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Barry Docks
Barry, Vale of Glamorgan, Wales, UK
Barry Docks
associated engineer
Sir John Wolfe Barry
date  14th November 1884 - 1889, 1893 - 1898
era  Victorian  |  category  Docks/Slipway  |  reference  ST120672
ICE reference number  HEW 1233
photo  Chris Morris
Barry Docks were constructed between Barry Island and the mainland for the export of coal from south Wales, easing the burden on the port of Cardiff. David Davies, owner of Ocean Collieries and leader of the Rhondda valley mine owners, championed the development.
In 1884, parliament authorised construction of new docks at Barry as part of a combined dock and railway project that was being promoted by colliery owners from the Rhondda, Ogmore and Llynfi valleys. Construction commenced in November 1884.
The site was enclosed by the building of cofferdams to facilitate the excavation of some 3.8 million cu m of material and to construct the docks in dry conditions. A Cornish engine — brought from the Severn Tunnel works — was used to pump out the excavation.
On 29th June 1889, water was let into No.1 Dock, which opened to shipping on 18th July 1889. It is curved in plan and measures just over a kilometre in length by 335m wide. Its western end is divided into two arms by a mole (The Mole), 396m long and 61m wide. The total enclosed area of water is some 30 hectares.
A graving dock (dry dock) was also opened at this time, located at the north-east corner of Dock No.1, adjacent to a site that would later accommodate Barry Docks Railway Station. The graving dock was 226m by 30.5m, with an 18.3m wide entrance closed by a floatable caisson, and was backfilled after 1996.
A tidal basin (called the Basin by the Barry Docks Company, sometimes referred to as No.3 Dock) 152m by 183m was constructed to the south east of Dock No.1, separated from it by wrought iron gates across a 24.4m wide entrance. Similar gates were fitted to the south entrance from the outer harbour. They were among the first gates to be operated by hydraulic rams rather than chains. Over the two main docks, hydraulic hoists (31 fixed, 10 movable) were used to tip the coal out of railway wagons into the holds of ships. A rolling bridge (extant) of plated iron girders provided access over the Basin's north entrance.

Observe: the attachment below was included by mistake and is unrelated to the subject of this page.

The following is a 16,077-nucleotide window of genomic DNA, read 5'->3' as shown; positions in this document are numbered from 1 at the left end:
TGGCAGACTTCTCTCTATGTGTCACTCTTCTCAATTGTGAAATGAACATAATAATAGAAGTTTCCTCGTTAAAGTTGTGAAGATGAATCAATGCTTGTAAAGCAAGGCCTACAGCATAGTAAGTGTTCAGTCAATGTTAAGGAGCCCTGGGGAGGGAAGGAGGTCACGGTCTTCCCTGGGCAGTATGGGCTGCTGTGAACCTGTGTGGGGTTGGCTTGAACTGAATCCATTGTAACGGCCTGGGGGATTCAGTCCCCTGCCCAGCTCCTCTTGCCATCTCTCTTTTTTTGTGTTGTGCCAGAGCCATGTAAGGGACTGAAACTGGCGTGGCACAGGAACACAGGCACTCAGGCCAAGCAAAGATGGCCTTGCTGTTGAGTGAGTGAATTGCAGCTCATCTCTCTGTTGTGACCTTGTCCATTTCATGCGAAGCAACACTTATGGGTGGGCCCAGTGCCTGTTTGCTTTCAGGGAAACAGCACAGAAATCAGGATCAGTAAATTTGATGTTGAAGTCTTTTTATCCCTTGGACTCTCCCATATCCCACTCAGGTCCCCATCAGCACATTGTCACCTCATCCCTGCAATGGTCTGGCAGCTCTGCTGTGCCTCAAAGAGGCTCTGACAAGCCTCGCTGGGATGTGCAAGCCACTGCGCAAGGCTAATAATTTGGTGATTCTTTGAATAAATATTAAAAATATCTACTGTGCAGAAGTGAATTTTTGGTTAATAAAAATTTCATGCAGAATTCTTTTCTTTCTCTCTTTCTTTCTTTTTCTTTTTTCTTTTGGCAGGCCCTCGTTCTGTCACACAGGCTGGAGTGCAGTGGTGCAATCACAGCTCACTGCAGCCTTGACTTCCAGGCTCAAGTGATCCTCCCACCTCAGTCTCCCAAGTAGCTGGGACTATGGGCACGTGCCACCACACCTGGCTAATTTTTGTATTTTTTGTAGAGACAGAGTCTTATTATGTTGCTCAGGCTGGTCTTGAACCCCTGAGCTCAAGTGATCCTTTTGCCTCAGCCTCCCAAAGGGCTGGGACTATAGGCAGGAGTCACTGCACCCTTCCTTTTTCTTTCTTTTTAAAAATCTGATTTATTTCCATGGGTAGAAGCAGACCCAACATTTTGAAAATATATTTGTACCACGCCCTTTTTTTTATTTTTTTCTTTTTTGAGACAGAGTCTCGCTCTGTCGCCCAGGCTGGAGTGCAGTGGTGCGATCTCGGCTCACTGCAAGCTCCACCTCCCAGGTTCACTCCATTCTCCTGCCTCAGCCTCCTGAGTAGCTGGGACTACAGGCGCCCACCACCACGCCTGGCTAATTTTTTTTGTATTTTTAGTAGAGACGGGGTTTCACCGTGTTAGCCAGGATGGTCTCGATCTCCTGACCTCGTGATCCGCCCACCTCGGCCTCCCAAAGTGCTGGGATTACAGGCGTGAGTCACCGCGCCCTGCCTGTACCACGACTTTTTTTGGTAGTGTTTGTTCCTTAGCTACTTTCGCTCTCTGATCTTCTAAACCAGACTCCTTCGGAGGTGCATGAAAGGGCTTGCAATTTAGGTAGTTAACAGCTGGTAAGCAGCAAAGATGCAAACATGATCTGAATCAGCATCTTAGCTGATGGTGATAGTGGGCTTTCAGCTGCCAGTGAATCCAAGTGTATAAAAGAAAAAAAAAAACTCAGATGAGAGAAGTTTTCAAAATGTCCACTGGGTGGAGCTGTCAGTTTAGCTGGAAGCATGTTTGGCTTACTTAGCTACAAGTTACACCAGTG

A pumping station situated at the south-west end of No.1 Dock housed steam-driven electricity generators, and its high-pressure hydraulic mains supplied pressure for the operation of equipment around the docks, including coal hoists, lock gates, capstans, caissons and rolling bridges. Later, another pumphouse was located at Battery Hill, Barry Island, and a third on the north-east side of No.2 Dock (1894-8) at the Bendricks. In the period when hydraulic power use was at its height, six accumulators were strategically located around the docks to boost the pressure of the hydraulic mains.
Walls of massive limestone blocks, 14.2m high from dock bottom to coping, were built around the Basin and south-east sides of the wet docks. Brick piers, some with arches, were constructed off-quay at many of the hoist positions to support the machinery. Elsewhere, the excavations have sloping sides. Excavated material was used to form the cores of breakwaters constructed across the entrance. The breakwaters extend some 210m on the eastern side of the entrance and 430m on the western side, and are faced with 4 tonne stone blocks.
A second graving dock, of similar design and adjacent to the first, was in place by 1893. it was developed from an old shipway that had led to a large timber pond just to the north. This graving dock was aso originally closebale using a floating caisson. The dock still exists (2017), though it is flooded to the level of Dock No.1.
The 14 hectare No.2 Dock, originally also just over a kilometre in length and 122-183m wide, was constructed to the north-east of No.1 Dock in 1894-8. It was connected to No.1 Dock by a channel (New Cut, or Junction Cut), once isolatable by possibly an hydraulically-operated lock gate, or a floatable caisson — it's not clear which was initially installed.